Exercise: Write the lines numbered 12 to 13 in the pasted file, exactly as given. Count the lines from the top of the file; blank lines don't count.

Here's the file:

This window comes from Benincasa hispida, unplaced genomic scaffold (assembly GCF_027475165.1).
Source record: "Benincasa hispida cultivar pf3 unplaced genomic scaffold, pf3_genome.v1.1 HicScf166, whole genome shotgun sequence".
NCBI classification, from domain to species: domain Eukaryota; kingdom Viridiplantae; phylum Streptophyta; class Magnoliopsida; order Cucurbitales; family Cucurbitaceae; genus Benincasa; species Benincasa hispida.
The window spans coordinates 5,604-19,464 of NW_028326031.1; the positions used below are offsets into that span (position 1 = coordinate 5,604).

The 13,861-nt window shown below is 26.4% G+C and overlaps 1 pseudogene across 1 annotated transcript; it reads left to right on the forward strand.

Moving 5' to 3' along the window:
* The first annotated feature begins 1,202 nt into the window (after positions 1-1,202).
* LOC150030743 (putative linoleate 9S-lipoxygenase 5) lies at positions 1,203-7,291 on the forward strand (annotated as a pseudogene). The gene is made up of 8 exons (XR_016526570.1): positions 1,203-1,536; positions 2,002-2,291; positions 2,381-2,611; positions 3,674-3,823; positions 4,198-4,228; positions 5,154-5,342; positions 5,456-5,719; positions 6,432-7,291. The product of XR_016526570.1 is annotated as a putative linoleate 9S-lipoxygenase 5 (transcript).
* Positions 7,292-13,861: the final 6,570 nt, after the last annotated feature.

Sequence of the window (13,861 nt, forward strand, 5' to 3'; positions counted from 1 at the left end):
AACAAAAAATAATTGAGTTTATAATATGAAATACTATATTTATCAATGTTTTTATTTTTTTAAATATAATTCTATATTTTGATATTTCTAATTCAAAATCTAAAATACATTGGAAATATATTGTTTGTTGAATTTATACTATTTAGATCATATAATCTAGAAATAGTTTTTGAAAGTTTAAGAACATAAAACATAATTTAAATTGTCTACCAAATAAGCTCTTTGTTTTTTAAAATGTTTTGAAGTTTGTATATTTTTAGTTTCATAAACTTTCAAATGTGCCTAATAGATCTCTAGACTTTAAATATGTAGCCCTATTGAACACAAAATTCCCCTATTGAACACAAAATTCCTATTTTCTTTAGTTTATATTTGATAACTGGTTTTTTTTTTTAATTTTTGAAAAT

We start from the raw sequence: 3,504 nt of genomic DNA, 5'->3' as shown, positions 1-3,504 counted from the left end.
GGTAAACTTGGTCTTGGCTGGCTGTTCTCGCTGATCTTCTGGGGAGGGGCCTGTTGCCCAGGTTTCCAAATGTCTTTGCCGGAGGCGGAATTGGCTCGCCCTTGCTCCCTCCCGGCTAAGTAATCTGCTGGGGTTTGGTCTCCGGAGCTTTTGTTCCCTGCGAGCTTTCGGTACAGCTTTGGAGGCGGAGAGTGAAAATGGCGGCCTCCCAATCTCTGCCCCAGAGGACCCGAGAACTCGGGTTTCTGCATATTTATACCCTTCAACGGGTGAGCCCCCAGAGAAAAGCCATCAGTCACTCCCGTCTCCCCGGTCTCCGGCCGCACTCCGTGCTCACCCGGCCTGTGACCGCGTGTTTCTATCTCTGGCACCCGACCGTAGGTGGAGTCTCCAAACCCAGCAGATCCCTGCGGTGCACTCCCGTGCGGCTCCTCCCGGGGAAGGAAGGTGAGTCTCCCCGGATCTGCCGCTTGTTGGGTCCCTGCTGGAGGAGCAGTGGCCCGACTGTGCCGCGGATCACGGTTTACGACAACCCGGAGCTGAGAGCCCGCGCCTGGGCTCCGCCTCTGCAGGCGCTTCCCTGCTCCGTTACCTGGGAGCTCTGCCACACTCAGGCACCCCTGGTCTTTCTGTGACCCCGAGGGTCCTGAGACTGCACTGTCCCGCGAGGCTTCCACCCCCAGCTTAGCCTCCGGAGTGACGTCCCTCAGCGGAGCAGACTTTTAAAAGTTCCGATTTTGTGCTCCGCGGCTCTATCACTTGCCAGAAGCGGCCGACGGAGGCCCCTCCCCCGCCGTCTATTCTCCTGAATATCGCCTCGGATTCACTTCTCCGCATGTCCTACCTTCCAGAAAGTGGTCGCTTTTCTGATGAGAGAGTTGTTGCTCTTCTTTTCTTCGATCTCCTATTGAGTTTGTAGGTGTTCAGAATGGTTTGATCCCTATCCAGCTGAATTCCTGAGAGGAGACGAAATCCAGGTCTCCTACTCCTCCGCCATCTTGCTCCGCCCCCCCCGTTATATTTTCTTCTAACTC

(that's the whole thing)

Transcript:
We start from the raw sequence: 3,504 nt of genomic DNA, 5'->3' as shown, positions 1-3,504 counted from the left end.
GGTAAACTTGGTCTTGGCTGGCTGTTCTCGCTGATCTTCTGGGGAGGGGCCTGTTGCCCAGGTTTCCAAATGTCTTTGCCGGAGGCGGAATTGGCTCGCCCTTGCTCCCTCCCGGCTAAGTAATCTGCTGGGGTTTGGTCTCCGGAGCTTTTGTTCCCTGCGAGCTTTCGGTACAGCTTTGGAGGCGGAGAGTGAAAATGGCGGCCTCCCAATCTCTGCCCCAGAGGACCCGAGAACTCGGGTTTCTGCATATTTATACCCTTCAACGGGTGAGCCCCCAGAGAAAAGCCATCAGTCACTCCCGTCTCCCCGGTCTCCGGCCGCACTCCGTGCTCACCCGGCCTGTGACCGCGTGTTTCTATCTCTGGCACCCGACCGTAGGTGGAGTCTCCAAACCCAGCAGATCCCTGCGGTGCACTCCCGTGCGGCTCCTCCCGGGGAAGGAAGGTGAGTCTCCCCGGATCTGCCGCTTGTTGGGTCCCTGCTGGAGGAGCAGTGGCCCGACTGTGCCGCGGATCACGGTTTACGACAACCCGGAGCTGAGAGCCCGCGCCTGGGCTCCGCCTCTGCAGGCGCTTCCCTGCTCCGTTACCTGGGAGCTCTGCCACACTCAGGCACCCCTGGTCTTTCTGTGACCCCGAGGGTCCTGAGACTGCACTGTCCCGCGAGGCTTCCACCCCCAGCTTAGCCTCCGGAGTGACGTCCCTCAGCGGAGCAGACTTTTAAAAGTTCCGATTTTGTGCTCCGCGGCTCTATCACTTGCCAGAAGCGGCCGACGGAGGCCCCTCCCCCGCCGTCTATTCTCCTGAATATCGCCTCGGATTCACTTCTCCGCATGTCCTACCTTCCAGAAAGTGGTCGCTTTTCTGATGAGAGAGTTGTTGCTCTTCTTTTCTTCGATCTCCTATTGAGTTTGTAGGTGTTCAGAATGGTTTGATCCCTATCCAGCTGAATTCCTGAGAGGAGACGAAATCCAGGTCTCCTACTCCTCCGCCATCTTGCTCCGCCCCCCCCGTTATATTTTCTTCTAACTC